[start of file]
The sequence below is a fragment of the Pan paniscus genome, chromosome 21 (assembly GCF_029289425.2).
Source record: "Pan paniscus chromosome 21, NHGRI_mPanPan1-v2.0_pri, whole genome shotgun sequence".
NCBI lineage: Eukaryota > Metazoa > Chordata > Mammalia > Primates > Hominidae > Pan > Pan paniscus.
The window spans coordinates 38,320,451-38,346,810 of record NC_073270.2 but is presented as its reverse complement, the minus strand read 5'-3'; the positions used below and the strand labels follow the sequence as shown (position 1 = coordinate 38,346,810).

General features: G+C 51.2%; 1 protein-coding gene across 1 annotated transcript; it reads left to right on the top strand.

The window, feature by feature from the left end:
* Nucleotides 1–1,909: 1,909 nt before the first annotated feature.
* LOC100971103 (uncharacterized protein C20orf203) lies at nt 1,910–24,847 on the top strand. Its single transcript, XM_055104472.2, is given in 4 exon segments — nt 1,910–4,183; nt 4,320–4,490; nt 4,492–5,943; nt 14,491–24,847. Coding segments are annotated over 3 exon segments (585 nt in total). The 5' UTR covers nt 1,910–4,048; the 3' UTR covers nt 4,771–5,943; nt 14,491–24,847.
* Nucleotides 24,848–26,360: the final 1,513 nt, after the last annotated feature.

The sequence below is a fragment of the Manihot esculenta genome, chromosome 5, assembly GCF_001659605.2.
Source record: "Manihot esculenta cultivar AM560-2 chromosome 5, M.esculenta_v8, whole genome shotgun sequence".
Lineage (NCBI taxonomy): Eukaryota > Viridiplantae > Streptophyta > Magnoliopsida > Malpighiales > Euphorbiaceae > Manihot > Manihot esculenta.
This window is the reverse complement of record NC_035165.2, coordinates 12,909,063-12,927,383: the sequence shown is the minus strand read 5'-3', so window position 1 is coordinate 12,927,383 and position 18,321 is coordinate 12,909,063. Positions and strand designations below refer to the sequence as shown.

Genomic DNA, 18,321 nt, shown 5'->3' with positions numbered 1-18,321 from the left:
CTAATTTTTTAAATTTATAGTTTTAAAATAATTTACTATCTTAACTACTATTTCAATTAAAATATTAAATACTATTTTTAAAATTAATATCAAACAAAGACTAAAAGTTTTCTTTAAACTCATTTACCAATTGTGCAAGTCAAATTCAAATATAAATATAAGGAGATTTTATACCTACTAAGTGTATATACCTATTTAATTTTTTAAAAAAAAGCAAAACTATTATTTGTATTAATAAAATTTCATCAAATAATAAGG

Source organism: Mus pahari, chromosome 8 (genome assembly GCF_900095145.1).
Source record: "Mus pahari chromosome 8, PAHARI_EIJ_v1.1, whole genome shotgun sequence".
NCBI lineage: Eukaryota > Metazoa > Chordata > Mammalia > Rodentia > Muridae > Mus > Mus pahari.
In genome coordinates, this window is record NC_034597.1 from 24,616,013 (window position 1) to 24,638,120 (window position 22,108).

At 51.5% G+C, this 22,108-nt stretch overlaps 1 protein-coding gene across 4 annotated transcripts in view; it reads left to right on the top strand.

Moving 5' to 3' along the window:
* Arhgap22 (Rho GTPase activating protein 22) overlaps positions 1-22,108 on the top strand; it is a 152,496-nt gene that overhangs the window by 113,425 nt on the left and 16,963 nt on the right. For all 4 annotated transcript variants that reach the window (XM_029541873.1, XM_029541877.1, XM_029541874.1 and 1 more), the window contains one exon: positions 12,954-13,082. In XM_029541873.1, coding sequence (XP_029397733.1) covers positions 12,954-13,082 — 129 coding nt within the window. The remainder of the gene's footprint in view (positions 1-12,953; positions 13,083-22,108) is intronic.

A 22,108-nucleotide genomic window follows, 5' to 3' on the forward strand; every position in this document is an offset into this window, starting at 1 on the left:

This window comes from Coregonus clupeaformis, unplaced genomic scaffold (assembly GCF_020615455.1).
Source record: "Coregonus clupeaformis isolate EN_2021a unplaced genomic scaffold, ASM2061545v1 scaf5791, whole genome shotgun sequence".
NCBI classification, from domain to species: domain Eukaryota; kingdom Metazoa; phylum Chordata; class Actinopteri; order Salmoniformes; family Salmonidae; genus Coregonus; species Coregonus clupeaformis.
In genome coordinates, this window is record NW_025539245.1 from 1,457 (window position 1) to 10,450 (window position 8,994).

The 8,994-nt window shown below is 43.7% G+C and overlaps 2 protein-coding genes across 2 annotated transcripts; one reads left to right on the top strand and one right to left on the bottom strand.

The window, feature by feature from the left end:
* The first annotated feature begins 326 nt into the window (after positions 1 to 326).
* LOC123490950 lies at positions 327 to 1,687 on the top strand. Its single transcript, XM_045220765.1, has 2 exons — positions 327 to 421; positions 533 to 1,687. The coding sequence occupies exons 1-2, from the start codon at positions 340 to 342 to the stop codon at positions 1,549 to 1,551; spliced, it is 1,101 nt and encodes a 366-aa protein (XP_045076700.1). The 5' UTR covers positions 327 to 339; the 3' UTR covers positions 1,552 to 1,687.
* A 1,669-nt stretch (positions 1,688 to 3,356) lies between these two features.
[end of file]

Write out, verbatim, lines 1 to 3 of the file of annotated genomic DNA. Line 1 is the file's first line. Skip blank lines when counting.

The sequence below is a fragment of the Pan paniscus genome, chromosome 21 (assembly GCF_029289425.2).
Source record: "Pan paniscus chromosome 21, NHGRI_mPanPan1-v2.0_pri, whole genome shotgun sequence".
NCBI lineage: Eukaryota > Metazoa > Chordata > Mammalia > Primates > Hominidae > Pan > Pan paniscus.